Academic journal article Journal of Money, Credit & Banking

The Value of Interest Rate Stabilization Policies When Agents Are Learning

Academic journal article Journal of Money, Credit & Banking

The Value of Interest Rate Stabilization Policies When Agents Are Learning

Article excerpt

We examine the expectational stability (E-stability) of rational expectations

equilibrium in the "New Keynesian" model where monetary policy is optimally

derived and interest rate stabilization is added to the central bank's

traditional objectives of inflation and output stabilization. We consider both

the case where the central bank lacks a commitment technology and the

case of full commitment. We show that for both cases, optimal policy rules

yield rational expectations equilibria that are E-stable for a wide range of

empirically plausible parameter values. These findings stand in contrast to

Evans and Honkapohja's findings for optimal monetary policy rules in environments

where interest rate stabilization is not a central bank objective.

JEL codes: D83, E43, E52

Keywords: learning, E-stability, monetary policy, New Keynesian model.

EVANS AND HONKAPOHJA (2003a, 2003b, 2006) examine the stability, under adaptive learning dynamics, of rational expectations equilibrium (REE) in the standard New Keynesian model of the monetary transmission mechanism (1) when the policy rule of the central bank is optimally derived. (2) Specifically, they suppose that the central bank minimizes a quadratic loss function that penalizes deviations of inflation and output from certain exogenous target values. The result of this minimization problem is an optimal interest rate rule which is used together with equations describing private sector behavior to characterize the equilibrium of the economy.

Evans and Honkapohja (2003a, 2003b, 2006) report that, regardless of whether the central bank operates under commitment or discretion, the REE of the system is always expectationally unstable when the policy rule is derived under the incorrect assumption that the private sector has rational expectations--they call the policy rule in this case the "fundamentals-based" policy rule. While the private sector is assumed to use a correctly specified model to form expectations, it does not initially possess knowledge of the REE parameterization of the model; instead it updates the parameters of its model in real time using all relevant data. However, the central bank's fundamentals-based interest rate policy causes this adaptive learning process to diverge away from the REE, and for this reason, the fundamentals-based policy rule is considered undesirable--it is expectationally unstable. (3) Evans and Honkapohja (2003) find this instability of optimal policy "deeply worrying" and suggest that the central bank might do well to assume that the private sector does not (initially) possess rational expectations. Indeed, Evans and Honkapohja show that if the central bank does not assume rational expectations on the part of the private sector, the resulting, optimally derived, "expectations-based" interest rate rule, which conditions on the private sector's expectations of inflation and output, results in a REE that is always expectationally stable.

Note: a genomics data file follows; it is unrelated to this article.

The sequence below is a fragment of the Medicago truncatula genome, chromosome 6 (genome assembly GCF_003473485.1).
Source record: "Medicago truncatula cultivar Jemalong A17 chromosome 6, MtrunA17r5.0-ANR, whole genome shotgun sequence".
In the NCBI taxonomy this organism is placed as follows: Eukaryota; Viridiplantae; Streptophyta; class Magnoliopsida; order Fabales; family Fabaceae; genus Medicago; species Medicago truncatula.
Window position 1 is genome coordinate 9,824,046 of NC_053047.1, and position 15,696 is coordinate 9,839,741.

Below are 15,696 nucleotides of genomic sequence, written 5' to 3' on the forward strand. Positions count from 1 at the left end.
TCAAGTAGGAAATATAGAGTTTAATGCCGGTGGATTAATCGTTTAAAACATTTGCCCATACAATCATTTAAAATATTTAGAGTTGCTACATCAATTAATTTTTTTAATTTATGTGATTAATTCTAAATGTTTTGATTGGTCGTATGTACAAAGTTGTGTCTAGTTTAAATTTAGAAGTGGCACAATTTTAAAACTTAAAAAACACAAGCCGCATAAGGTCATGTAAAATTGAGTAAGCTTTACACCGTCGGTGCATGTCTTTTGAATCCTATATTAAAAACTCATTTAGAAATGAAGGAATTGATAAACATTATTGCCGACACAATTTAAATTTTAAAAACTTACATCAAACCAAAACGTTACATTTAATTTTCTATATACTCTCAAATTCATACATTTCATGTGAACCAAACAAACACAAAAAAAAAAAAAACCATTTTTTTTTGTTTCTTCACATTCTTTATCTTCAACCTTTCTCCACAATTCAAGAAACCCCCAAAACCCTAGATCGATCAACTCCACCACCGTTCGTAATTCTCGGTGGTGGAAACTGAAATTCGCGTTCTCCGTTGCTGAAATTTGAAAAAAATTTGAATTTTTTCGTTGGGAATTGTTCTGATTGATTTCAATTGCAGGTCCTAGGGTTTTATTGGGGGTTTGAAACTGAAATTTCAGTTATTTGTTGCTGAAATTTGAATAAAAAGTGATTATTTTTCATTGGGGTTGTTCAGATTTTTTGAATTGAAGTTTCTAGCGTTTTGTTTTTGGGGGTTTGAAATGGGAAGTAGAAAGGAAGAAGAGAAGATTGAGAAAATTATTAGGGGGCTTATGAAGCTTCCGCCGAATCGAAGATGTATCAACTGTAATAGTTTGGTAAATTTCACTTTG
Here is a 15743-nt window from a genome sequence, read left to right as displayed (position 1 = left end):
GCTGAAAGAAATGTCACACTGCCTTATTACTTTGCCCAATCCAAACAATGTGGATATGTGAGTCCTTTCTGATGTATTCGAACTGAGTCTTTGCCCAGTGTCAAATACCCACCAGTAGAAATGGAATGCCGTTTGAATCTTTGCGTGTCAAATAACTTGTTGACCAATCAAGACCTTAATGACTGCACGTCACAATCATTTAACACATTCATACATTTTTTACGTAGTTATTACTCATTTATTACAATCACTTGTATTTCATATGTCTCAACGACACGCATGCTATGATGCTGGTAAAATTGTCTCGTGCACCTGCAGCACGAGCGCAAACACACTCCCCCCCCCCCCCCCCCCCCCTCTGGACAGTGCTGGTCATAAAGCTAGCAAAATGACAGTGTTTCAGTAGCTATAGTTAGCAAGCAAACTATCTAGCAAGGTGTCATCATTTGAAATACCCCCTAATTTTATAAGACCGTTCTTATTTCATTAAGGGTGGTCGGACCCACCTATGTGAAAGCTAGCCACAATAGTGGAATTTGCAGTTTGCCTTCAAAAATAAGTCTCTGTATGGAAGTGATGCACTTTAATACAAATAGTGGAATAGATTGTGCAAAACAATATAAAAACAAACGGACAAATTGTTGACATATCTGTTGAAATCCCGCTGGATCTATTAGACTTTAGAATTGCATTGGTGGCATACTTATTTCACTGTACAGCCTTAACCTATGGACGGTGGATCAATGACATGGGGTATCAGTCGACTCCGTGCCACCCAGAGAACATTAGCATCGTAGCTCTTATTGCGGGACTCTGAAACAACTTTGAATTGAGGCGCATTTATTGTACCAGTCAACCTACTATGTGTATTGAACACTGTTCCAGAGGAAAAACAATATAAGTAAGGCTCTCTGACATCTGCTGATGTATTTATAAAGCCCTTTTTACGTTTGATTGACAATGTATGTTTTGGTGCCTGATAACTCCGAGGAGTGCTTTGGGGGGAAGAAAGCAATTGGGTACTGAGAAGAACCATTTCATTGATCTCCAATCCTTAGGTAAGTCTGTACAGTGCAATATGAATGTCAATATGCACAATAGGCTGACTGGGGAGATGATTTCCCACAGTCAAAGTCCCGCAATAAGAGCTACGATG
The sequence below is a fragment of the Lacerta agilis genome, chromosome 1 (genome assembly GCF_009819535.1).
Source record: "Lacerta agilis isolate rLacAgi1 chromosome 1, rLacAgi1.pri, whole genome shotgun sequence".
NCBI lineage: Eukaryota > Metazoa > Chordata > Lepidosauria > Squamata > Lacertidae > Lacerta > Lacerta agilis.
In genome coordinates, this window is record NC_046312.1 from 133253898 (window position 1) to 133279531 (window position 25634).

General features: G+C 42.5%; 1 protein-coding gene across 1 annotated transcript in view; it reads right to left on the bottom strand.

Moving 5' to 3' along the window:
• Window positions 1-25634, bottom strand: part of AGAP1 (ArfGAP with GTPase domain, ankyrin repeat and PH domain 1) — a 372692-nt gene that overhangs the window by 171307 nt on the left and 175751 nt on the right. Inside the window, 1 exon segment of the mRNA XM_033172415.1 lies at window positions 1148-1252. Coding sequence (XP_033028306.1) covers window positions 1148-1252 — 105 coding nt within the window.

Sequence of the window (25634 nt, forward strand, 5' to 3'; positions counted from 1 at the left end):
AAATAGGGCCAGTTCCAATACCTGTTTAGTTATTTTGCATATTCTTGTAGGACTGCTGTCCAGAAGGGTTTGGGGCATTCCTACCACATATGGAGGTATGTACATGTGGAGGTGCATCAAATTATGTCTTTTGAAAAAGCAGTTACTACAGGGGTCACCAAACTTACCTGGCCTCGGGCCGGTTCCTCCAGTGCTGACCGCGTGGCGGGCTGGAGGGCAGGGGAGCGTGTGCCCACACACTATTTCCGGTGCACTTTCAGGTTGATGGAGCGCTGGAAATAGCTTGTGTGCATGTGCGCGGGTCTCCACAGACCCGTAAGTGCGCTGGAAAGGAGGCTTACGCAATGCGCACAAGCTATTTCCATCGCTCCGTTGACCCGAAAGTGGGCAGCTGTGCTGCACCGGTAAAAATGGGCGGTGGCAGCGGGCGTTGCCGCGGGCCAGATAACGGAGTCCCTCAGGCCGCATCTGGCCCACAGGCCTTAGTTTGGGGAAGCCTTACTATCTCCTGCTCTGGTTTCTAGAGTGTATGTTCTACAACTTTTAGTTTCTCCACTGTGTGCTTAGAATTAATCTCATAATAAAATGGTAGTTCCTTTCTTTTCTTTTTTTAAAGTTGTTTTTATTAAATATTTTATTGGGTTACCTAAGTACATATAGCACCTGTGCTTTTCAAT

In this paper, we consider an alternative approach to optimal monetary policy under learning using the same New Keynesian framework and maintaining the assumption that the private sector does not have rational expectations. We show that it is possible for the central bank to use an optimally derived policy rule that does not condition on private sector expectations and which results in a REE that is stable under adaptive learning dynamics in contrast to the findings of Evans and Honkapohja (2003a, 2003b, 2006). What is needed to obtain our result is for the central bank to expand its loss function to include interest rate stabilization as a third objective, in addition to the traditional twin objectives of inflation and output stabilization. Our result concerning the stability of REE under adaptive learning holds for a wide range of empirically plausible parameter values across all calibrations found in the literature and regardless of whether the central bank operates under discretion or commitment. …

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